Rennie predicts future of science

Lauded by some as “the King of Sci-Am”, John Rennie ’81 reigns supreme over the magazine that delivers monthly news of the latest science and technological advances.

At a Morse College Master’s Tea on Thursday, Rennie, the editor-in-chief of “Scientific American”, discussed his vision of the role of science in today’s society with an audience of about 50 students. He emphasized the importance of keeping up with scientific progress, pointing to the tremendous advancements of the last 20 years.

“All of our lives, the very fabric of our society, are so intertwined with science and technology that you can’t even begin to fathom where we’re going in the 21st century without an understanding of science,” Rennie said.

He described the magazine’s coverage of issues such as the future of energy, which will be featured in the magazine’s September single-topic issue, as well as sustainable development, to show how the magazine addresses topics that will pertain to everyday Americans.

“Scientific American tries to present information that has relevance to society and political policy,” Rennie said. “However, there’s the problem of science literacy, since audiences are increasingly used to seeing things on television carved into little bits for them.”

Since taking the helm in 1994, Rennie has worked to modernize the magazine through a variety of measures, including the launch of a Web site and single-topic issues on more forward-looking topics such as “Key Technologies for the 21st Century.” He said one of the large problems the magazine faces in attracting a large readership is people’s difficulty in understanding scientific terminology, which has increased since the great acceleration of discoveries after the 1970s.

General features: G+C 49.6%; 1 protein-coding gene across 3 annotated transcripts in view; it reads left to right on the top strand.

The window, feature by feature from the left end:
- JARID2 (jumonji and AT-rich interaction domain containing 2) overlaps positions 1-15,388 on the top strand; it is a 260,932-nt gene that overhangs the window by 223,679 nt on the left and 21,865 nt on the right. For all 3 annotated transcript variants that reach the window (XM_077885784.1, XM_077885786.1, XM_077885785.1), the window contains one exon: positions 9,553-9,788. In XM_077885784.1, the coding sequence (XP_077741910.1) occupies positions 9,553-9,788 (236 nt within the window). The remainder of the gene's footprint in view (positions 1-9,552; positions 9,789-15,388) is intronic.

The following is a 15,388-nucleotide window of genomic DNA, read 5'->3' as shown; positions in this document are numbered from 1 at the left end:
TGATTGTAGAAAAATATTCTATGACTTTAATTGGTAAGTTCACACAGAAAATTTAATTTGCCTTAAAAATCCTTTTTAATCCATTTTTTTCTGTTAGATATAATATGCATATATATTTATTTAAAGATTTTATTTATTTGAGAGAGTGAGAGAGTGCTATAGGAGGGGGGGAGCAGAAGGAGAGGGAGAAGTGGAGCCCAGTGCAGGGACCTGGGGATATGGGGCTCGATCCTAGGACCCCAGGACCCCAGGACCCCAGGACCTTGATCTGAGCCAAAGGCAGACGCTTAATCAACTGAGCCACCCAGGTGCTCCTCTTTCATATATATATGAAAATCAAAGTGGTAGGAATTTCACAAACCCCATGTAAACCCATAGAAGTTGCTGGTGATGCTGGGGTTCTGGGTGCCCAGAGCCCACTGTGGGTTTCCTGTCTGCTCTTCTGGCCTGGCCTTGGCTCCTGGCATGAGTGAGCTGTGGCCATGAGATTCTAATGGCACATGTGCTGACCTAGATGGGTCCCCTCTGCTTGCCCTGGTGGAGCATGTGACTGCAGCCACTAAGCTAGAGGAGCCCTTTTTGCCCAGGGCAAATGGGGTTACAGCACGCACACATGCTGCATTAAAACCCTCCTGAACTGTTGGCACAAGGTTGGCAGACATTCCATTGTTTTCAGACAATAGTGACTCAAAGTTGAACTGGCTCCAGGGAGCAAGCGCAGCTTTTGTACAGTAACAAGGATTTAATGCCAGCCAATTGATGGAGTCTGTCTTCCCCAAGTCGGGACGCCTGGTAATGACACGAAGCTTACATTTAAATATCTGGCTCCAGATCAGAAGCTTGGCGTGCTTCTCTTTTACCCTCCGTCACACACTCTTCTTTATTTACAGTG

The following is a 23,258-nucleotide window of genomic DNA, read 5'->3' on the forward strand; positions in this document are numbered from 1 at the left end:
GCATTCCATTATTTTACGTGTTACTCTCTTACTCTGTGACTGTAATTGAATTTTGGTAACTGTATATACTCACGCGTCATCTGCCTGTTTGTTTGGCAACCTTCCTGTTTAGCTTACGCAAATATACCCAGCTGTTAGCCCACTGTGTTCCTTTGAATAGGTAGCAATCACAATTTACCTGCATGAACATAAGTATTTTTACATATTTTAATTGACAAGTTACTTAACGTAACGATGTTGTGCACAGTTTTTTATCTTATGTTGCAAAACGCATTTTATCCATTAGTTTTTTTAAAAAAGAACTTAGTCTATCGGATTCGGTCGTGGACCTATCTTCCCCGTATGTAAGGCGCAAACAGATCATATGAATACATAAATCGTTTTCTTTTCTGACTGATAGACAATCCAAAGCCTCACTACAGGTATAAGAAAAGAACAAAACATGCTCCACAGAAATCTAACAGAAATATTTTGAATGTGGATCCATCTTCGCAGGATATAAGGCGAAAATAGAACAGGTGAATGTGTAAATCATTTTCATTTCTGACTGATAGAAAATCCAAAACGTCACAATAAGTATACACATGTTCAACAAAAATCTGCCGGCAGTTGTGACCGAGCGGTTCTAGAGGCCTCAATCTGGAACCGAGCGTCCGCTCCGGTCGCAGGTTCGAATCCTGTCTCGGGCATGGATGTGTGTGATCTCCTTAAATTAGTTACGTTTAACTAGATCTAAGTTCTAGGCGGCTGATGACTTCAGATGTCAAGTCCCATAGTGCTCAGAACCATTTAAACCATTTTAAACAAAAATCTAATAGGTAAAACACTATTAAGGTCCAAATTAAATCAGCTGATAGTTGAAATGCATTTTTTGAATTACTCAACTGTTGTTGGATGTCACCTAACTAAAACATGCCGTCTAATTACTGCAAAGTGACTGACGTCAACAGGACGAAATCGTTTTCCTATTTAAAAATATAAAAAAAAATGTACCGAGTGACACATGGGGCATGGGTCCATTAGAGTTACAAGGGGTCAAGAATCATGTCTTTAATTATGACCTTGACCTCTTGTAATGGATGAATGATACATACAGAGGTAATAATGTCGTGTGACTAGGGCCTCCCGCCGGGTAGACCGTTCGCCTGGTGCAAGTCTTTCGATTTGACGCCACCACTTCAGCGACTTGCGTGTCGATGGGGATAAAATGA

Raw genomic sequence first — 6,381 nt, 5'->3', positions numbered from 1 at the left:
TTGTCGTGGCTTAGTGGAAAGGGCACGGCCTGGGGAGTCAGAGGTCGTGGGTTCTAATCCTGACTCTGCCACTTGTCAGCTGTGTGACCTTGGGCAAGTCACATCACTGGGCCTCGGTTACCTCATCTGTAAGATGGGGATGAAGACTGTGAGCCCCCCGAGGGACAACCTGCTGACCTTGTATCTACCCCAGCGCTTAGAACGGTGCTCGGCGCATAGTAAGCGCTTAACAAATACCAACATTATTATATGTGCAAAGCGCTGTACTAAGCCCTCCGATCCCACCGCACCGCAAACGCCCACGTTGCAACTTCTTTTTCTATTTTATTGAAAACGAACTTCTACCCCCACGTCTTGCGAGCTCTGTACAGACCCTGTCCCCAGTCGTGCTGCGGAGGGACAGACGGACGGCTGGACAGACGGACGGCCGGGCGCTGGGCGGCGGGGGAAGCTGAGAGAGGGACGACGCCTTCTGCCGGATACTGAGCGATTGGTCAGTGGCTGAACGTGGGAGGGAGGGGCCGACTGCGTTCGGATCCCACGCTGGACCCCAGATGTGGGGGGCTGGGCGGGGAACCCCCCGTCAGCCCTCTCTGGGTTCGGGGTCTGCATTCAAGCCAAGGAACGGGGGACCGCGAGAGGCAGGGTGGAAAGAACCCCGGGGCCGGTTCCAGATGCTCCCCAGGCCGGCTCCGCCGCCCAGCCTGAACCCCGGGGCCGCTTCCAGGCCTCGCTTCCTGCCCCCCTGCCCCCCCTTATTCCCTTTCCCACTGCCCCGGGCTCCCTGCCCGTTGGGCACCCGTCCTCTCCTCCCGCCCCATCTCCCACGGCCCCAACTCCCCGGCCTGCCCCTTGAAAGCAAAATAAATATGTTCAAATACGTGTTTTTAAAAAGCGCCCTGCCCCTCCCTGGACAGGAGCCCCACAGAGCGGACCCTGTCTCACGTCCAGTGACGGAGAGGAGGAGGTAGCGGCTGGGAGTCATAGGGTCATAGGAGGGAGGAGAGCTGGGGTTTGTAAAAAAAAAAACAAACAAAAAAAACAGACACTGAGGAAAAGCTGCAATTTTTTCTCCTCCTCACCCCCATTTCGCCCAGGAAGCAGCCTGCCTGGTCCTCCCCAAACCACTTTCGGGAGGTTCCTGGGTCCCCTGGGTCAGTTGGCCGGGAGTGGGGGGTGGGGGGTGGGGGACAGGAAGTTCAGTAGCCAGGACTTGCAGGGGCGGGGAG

“We’re trying to put together a magazine that doesn’t look like it’s your grandfather’s,” Rennie said.

After graduating from Yale with a bachelor’s degree in biology, Rennie worked in a laboratory at Harvard Medical School before freelance writing for publications including The Economist and The New York Times. He applied twice for a position on the editorial board of “Scientific American” and was hired in 1989.

As a major figure in scientific journalism, Rennie is a frequent target of organizations that disagree with the magazine’s stances on issues such as evolution and global warming. He said he finds that science is being increasingly politicized and has become the object of great suspicion from those who think scientists make up evidence to receive more grant money.

“If you Google my name, you’ll see that I’m widely hated throughout the universe,” Rennie said. “It’s a sad manifestation that shows up in journalism. People have it beaten into them that if you don’t present all points of view in a publication, that you’re biased and can’t be trusted.”

Rennie indicated that society has ceased to see science as an empirical quest for truth and now sees it as a political activity.

“It’s a very bad thing for society that science has been relegated to the junkheap of vested interests,” he said.

Students at the tea said they enjoyed Rennie’s presentation.

“I was impressed by the diversity — there were both science and non-science people who came,” Brian Wayda ’07 said. “It was also good as a science major to hear about all the separate paths that you can choose outside of a Ph.D.”

Veronique Greenwood ’08 said Rennie’s take on science’s duty to truth was appealing.

“It’s really refreshing to find a scientist who isn’t willing to sacrifice his principles for public opinion,” Greenwood said.

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